A lie and a pizza joint: Why Australian officials reversed a lockdown

After dozens of coronavirus cases emerged this week in the state of South Australia, the government quickly clamped down, issuing onerous stay-at-home orders. Masks were mandatory. Restaurants, cafes, pubs and retails stores were closed, along with schools.

But officials abruptly reversed course two days later, saying on Friday that the infected individual had “deliberately misled” a contact-tracing team in the city of Adelaide. It all came down to his relationship with a pizza shop.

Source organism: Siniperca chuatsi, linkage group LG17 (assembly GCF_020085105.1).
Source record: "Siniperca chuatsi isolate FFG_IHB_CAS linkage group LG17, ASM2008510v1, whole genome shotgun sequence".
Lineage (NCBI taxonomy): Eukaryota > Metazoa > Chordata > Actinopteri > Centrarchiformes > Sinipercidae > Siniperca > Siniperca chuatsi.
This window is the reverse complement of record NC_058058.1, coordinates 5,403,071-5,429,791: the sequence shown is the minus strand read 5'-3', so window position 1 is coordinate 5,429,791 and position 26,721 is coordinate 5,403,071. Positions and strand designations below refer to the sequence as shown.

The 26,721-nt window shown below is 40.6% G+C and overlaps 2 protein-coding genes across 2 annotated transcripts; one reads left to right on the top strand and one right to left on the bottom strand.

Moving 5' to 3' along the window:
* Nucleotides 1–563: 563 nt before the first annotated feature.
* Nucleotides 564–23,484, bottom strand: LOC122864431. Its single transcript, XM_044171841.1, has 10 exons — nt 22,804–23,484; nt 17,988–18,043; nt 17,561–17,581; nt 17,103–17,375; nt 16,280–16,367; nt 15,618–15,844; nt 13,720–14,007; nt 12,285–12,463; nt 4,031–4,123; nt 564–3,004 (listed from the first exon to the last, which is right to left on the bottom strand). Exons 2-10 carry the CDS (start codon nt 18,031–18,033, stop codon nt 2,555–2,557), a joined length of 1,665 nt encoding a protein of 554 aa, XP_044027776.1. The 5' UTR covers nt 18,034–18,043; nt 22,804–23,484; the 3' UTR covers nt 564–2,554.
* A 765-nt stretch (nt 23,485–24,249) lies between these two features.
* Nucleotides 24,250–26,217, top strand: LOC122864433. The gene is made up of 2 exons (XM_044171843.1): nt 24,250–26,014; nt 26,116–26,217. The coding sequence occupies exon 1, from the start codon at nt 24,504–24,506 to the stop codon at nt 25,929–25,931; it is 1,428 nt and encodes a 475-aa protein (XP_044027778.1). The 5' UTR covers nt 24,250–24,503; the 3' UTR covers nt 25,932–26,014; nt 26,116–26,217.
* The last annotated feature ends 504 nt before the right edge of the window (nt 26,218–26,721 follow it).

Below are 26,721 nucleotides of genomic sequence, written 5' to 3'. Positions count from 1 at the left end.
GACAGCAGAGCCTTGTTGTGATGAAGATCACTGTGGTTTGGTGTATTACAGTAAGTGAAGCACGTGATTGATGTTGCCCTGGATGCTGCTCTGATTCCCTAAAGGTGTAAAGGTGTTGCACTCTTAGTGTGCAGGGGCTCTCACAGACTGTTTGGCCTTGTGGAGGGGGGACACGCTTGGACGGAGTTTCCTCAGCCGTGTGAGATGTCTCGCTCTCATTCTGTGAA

It turned out that the person at the Woodville Pizza Bar wasn’t a customer, as he had told contact tracers, but a part-time employee and a close contact of another coronavirus patient who also worked at the restaurant. That mattered because health officials initially feared that the newly infected man had contracted the virus from only a brief exposure, which indicated a virulent strain.